Helicase
Primase
DNA polymerase III
DNA polymerase I
Ligase
2
PROTEIN SYNTHESIS
ACTIVITY 2: TRANSCRIPTION
When a cell is carrying out its daily functions it must produce certain proteins to
function. DNA serves as the blueprint for determining the order in which amino
acids are placed within a protein. To do this DNA must first be transcribed into
mRNA. This process is called transcription.
1)
Beginning at the TAC end of DNA strand I, construct the mRNA according
to the DNA-RNA base pairing rules. DNA strand I is called the template
strand. RNA polymerase transcribes the message from one strand of the
DNA molecule into a single stranded mRNA molecule. The rules for
forming mRNA are the same as for DNA except that uracil (U) is used in
place of thymine (T). Therefore:
DNA
RNA
adenine (A) always bonds with uracil (U)
thymine (T) always bonds with adenine (A)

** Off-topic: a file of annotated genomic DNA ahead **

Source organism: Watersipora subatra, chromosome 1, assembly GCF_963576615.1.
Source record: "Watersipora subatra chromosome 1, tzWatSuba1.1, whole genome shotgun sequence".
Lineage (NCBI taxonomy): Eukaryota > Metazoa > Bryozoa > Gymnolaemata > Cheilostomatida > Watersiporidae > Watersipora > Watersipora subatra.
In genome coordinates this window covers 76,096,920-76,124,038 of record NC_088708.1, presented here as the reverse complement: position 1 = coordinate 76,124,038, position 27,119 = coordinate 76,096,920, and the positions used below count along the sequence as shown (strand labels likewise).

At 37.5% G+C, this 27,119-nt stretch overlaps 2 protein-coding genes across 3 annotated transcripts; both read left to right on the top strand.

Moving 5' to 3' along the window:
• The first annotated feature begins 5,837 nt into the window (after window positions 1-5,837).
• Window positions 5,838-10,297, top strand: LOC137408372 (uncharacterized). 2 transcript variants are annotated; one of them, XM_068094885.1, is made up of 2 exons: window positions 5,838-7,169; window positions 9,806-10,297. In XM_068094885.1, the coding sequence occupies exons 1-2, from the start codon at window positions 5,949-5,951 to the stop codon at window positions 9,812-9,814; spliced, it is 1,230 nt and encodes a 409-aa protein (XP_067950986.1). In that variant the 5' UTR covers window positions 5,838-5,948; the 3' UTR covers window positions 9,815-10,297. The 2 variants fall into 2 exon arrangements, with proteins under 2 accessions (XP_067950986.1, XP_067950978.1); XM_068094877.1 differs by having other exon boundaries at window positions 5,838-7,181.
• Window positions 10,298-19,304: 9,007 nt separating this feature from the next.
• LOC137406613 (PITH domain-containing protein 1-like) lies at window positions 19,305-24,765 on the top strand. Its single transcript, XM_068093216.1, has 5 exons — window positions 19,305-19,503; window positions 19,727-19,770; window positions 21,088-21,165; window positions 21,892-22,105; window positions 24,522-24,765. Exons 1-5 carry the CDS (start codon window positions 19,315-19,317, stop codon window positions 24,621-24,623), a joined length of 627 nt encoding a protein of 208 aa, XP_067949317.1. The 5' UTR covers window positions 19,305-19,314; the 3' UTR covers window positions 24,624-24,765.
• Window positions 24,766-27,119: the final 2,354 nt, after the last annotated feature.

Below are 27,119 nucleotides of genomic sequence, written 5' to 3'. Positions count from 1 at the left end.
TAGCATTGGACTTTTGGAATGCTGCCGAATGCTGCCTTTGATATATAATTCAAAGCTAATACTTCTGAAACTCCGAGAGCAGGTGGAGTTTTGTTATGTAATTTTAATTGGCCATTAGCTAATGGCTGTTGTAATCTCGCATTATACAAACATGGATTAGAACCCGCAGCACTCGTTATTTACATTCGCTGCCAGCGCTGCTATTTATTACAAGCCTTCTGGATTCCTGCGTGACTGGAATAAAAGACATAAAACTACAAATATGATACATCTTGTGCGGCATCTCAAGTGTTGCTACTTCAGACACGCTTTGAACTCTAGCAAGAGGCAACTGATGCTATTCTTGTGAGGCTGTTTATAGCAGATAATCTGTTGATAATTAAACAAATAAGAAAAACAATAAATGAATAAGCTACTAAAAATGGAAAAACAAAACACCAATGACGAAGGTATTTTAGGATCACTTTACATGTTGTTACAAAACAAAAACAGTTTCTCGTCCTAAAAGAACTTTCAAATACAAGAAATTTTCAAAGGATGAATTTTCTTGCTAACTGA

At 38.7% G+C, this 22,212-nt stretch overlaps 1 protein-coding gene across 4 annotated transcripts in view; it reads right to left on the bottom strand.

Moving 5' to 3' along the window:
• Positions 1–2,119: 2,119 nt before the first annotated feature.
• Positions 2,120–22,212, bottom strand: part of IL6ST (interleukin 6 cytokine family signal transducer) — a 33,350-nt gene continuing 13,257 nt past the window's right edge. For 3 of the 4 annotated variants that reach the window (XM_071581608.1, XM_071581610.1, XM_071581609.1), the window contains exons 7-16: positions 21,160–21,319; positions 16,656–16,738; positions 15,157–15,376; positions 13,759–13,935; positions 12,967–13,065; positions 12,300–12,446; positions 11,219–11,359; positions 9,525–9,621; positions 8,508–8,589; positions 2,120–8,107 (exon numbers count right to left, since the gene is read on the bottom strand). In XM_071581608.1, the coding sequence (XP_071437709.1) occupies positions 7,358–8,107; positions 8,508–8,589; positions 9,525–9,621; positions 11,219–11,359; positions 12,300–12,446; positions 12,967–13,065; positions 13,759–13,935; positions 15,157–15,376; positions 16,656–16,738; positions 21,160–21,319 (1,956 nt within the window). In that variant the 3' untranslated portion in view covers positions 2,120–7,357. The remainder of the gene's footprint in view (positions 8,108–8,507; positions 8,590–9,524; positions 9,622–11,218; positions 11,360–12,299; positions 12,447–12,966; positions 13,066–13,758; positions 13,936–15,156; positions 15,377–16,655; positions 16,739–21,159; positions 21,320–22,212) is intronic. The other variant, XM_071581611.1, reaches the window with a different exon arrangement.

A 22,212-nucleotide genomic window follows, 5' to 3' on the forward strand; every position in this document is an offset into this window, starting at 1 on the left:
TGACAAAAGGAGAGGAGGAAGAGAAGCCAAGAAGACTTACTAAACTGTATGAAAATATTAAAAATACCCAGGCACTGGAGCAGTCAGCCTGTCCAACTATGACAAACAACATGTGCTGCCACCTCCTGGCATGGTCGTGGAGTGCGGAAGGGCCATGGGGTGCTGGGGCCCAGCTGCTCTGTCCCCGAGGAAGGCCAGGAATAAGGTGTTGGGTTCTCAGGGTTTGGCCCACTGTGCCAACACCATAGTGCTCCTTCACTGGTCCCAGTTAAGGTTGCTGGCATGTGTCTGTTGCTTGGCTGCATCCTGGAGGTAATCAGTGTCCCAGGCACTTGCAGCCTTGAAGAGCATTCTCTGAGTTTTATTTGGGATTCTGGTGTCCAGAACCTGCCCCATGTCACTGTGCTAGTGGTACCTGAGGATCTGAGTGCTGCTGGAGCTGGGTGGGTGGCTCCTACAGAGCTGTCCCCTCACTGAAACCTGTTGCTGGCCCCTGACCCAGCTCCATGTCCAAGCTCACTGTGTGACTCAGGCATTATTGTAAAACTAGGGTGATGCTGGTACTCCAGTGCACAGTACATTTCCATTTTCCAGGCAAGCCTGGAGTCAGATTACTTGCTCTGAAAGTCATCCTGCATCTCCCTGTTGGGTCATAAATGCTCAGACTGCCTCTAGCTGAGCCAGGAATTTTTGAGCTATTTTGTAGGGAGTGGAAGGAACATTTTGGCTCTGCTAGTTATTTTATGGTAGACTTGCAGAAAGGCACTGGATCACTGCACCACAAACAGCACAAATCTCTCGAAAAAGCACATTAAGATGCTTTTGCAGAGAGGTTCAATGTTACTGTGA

guanine (G) always bonds with cytosine (C)
cytosine (C) always bonds with guanine (G).
Transcribe you DNA strand I from the first page below. Remember that the
mRNA nucleotides are added in the 5’ to 3’ direction:
DNA strand I: 3’ T A C T A T
AGT CTG TCT CCC ACT
5’
mRNA strand:
2)
Check the sequence of bases on the mRNA molecule against the template
strand of the DNA. The mRNA molecule is now ready to move from the
nucleus into the cytoplasm where its message will be translated. Before
you do this, answer the following questions:
a) Why do you think mRNA can get out of the nucleus and DNA
cannot?
3
b) Where does transcription occur in the cell?
Activity 3:
1)
TRANSLATION
Every three nucleotides in your mRNA strand is a codon that codes for one
amino acid in your protein that you are making. Below please write down
the codons for your mRNA strand that you transcribed in Activity 2 above.
I have gotten you started by doing your first codon for you, now you
continue with the other codons.
Another type of RNA molecule is responsible for transferring amino acids
to the ribosome. This transfer RNA (tRNA) has an anticodon end which
base pairs with the mRNA codon. Determine the anticodon sequence for
the transfer RNA (tRNA) that would pair with each mRNA codon and write
it below. Your tRNA molecules bind to each codon so that the correct
amino acid is delivered in the proper order to make your protein. Use the
genetic code chart on the last page of this handout to determine which